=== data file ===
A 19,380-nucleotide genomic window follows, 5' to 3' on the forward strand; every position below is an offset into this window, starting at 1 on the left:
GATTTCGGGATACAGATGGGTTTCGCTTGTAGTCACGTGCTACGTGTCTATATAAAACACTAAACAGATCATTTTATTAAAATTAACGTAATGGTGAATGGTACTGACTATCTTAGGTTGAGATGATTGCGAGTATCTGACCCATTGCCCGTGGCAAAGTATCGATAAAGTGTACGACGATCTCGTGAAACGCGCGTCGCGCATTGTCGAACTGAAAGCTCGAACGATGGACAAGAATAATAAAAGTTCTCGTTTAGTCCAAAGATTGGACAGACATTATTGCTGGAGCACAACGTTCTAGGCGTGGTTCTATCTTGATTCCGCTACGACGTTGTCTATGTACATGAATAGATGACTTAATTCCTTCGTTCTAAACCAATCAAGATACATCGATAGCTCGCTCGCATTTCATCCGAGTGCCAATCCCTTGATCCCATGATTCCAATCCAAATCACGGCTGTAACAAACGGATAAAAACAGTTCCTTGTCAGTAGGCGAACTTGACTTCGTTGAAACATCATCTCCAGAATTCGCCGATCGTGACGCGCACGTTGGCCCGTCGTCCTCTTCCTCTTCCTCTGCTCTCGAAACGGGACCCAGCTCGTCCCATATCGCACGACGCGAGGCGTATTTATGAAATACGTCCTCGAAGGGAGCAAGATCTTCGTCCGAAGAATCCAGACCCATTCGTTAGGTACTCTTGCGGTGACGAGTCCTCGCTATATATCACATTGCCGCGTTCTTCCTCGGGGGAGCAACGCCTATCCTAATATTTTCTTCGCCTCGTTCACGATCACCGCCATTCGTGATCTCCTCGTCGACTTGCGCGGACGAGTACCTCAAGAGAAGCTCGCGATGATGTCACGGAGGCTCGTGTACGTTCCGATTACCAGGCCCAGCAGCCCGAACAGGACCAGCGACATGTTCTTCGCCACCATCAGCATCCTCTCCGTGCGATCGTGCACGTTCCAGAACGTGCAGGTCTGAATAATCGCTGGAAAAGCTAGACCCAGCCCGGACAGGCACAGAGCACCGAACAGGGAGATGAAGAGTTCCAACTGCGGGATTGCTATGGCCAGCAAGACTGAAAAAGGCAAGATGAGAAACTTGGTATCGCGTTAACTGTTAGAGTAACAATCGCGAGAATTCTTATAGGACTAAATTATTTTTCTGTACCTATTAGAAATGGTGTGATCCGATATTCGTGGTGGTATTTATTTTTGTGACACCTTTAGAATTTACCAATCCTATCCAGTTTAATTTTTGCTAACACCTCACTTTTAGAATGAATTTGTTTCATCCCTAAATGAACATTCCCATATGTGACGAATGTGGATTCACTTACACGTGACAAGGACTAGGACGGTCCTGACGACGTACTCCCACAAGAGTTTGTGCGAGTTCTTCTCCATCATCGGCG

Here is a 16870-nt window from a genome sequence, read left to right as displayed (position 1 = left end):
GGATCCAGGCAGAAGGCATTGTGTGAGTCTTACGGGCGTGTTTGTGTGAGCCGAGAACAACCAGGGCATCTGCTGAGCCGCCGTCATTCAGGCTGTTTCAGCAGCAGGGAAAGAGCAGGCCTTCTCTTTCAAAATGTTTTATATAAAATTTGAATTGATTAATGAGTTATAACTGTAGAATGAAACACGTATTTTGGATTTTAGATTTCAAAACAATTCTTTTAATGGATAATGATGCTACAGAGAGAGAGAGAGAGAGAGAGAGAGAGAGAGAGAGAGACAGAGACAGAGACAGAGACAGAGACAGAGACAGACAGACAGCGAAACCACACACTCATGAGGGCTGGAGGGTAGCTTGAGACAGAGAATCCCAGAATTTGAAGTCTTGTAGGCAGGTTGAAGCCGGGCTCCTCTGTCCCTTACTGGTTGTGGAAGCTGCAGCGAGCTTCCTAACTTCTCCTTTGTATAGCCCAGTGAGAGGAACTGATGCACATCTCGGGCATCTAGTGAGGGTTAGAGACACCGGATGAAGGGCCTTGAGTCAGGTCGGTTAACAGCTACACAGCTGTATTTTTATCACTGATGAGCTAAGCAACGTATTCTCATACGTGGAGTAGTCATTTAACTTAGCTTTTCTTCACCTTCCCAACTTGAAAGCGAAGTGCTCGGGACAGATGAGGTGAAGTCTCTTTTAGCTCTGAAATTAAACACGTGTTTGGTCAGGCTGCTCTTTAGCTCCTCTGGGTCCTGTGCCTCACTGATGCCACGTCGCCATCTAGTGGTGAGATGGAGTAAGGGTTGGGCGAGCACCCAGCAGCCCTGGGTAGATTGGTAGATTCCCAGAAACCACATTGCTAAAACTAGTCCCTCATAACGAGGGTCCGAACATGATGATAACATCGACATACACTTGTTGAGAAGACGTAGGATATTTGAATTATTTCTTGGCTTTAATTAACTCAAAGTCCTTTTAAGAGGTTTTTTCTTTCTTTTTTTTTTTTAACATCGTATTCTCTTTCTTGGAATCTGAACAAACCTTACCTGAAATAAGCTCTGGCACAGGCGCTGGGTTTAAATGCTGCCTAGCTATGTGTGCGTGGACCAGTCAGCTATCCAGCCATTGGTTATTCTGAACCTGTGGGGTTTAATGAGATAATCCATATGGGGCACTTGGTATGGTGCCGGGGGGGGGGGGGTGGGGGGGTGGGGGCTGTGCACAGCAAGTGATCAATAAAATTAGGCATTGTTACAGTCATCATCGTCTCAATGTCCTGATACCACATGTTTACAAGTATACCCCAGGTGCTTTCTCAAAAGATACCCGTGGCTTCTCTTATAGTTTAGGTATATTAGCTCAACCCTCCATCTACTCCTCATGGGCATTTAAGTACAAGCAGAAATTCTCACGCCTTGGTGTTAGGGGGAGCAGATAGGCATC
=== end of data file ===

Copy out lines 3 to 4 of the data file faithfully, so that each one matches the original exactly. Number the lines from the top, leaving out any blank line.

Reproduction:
Here is a 16870-nt window from a genome sequence, read left to right as displayed (position 1 = left end):
GGATCCAGGCAGAAGGCATTGTGTGAGTCTTACGGGCGTGTTTGTGTGAGCCGAGAACAACCAGGGCATCTGCTGAGCCGCCGTCATTCAGGCTGTTTCAGCAGCAGGGAAAGAGCAGGCCTTCTCTTTCAAAATGTTTTATATAAAATTTGAATTGATTAATGAGTTATAACTGTAGAATGAAACACGTATTTTGGATTTTAGATTTCAAAACAATTCTTTTAATGGATAATGATGCTACAGAGAGAGAGAGAGAGAGAGAGAGAGAGAGAGAGAGAGACAGAGACAGAGACAGAGACAGAGACAGAGACAGACAGACAGCGAAACCACACACTCATGAGGGCTGGAGGGTAGCTTGAGACAGAGAATCCCAGAATTTGAAGTCTTGTAGGCAGGTTGAAGCCGGGCTCCTCTGTCCCTTACTGGTTGTGGAAGCTGCAGCGAGCTTCCTAACTTCTCCTTTGTATAGCCCAGTGAGAGGAACTGATGCACATCTCGGGCATCTAGTGAGGGTTAGAGACACCGGATGAAGGGCCTTGAGTCAGGTCGGTTAACAGCTACACAGCTGTATTTTTATCACTGATGAGCTAAGCAACGTATTCTCATACGTGGAGTAGTCATTTAACTTAGCTTTTCTTCACCTTCCCAACTTGAAAGCGAAGTGCTCGGGACAGATGAGGTGAAGTCTCTTTTAGCTCTGAAATTAAACACGTGTTTGGTCAGGCTGCTCTTTAGCTCCTCTGGGTCCTGTGCCTCACTGATGCCACGTCGCCATCTAGTGGTGAGATGGAGTAAGGGTTGGGCGAGCACCCAGCAGCCCTGGGTAGATTGGTAGATTCCCAGAAACCACATTGCTAAAACTAGTCCCTCATAACGAGGGTCCGAACATGATGATAACATCGACATACACTTGTTGAGAAGACGTAGGATATTTGAATTATTTCTTGGCTTTAATTAACTCAAAGTCCTTTTAAGAGGTTTTTTCTTTCTTTTTTTTTTTTAACATCGTATTCTCTTTCTTGGAATCTGAACAAACCTTACCTGAAATAAGCTCTGGCACAGGCGCTGGGTTTAAATGCTGCCTAGCTATGTGTGCGTGGACCAGTCAGCTATCCAGCCATTGGTTATTCTGAACCTGTGGGGTTTAATGAGATAATCCATATGGGGCACTTGGTATGGTGCCGGGGGGGGGGGGGTGGGGGGGTGGGGGCTGTGCACAGCAAGTGATCAATAAAATTAGGCATTGTTACAGTCATCATCGTCTCAATGTCCTGATACCACATGTTTACAAGTATACCCCAGGTGCTTTCTCAAAAGATACCCGTGGCTTCTCTTATAGTTTAGGTATATTAGCTCAACCCTCCATCTACTCCTCATGGGCATTTAAGTACAAGCAGAAATTCTCACGCCTTGGTGTTAGGGGGAGCAGATAGGCATC